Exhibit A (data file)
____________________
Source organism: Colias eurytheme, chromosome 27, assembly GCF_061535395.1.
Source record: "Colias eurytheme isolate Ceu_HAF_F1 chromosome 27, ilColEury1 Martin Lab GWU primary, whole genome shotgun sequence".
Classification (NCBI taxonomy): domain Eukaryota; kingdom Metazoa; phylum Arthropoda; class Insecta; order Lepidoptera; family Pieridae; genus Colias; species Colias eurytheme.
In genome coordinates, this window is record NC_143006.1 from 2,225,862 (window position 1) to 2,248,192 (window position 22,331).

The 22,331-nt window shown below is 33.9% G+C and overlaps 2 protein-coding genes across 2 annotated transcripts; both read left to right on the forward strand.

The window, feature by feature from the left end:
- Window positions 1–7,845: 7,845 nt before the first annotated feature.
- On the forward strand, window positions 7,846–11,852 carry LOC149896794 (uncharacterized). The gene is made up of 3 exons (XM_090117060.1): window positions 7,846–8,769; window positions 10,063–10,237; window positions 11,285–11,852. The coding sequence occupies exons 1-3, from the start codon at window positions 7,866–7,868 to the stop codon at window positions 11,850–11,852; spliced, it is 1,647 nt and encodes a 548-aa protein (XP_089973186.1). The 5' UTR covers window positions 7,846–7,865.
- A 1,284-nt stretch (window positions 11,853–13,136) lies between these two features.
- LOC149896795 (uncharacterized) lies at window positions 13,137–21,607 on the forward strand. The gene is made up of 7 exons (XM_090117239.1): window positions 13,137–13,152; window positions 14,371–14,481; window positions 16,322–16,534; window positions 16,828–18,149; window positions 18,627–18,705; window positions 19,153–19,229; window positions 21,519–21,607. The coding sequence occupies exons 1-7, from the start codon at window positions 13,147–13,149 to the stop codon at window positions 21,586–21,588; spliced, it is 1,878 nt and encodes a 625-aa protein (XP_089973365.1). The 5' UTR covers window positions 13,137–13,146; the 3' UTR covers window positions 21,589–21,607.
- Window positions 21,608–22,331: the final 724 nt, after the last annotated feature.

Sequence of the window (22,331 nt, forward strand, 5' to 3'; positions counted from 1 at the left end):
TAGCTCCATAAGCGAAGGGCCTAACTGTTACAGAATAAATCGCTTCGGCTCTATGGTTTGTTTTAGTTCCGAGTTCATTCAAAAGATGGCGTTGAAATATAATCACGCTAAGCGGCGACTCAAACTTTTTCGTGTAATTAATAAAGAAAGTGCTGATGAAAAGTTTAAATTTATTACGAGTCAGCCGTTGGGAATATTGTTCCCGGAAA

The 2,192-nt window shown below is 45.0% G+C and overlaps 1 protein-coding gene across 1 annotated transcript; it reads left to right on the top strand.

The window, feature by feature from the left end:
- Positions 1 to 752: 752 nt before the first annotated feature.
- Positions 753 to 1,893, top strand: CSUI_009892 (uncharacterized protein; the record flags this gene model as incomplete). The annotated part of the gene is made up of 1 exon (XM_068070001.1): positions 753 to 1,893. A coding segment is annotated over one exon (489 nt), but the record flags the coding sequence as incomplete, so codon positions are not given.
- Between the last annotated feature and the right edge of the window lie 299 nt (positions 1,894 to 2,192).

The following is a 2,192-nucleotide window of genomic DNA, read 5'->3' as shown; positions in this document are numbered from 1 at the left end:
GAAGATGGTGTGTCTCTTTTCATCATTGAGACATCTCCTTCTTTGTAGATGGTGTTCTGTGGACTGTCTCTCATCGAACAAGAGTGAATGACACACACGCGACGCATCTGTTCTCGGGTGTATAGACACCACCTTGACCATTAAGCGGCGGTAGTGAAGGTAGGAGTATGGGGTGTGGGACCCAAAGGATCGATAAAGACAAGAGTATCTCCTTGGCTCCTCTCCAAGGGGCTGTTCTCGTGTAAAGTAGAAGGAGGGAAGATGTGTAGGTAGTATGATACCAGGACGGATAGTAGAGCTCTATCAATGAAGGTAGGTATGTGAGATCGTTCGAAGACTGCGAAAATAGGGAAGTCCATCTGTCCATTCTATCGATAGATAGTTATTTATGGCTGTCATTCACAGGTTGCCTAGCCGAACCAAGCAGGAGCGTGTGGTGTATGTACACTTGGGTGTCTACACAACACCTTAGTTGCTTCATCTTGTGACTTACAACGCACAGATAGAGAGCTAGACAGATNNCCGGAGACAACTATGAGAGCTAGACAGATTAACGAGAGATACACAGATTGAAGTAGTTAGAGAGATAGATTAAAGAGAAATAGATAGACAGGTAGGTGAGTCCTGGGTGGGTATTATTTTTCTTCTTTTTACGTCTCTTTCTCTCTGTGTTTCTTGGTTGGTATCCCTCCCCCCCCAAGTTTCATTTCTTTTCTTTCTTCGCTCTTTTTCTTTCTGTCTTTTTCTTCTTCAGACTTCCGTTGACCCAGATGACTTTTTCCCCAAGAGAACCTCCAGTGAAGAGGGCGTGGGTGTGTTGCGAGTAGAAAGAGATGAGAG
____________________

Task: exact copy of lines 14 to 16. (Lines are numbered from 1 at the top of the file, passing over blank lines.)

The 2,192-nt window shown below is 45.0% G+C and overlaps 1 protein-coding gene across 1 annotated transcript; it reads left to right on the top strand.

The window, feature by feature from the left end:
- Positions 1 to 752: 752 nt before the first annotated feature.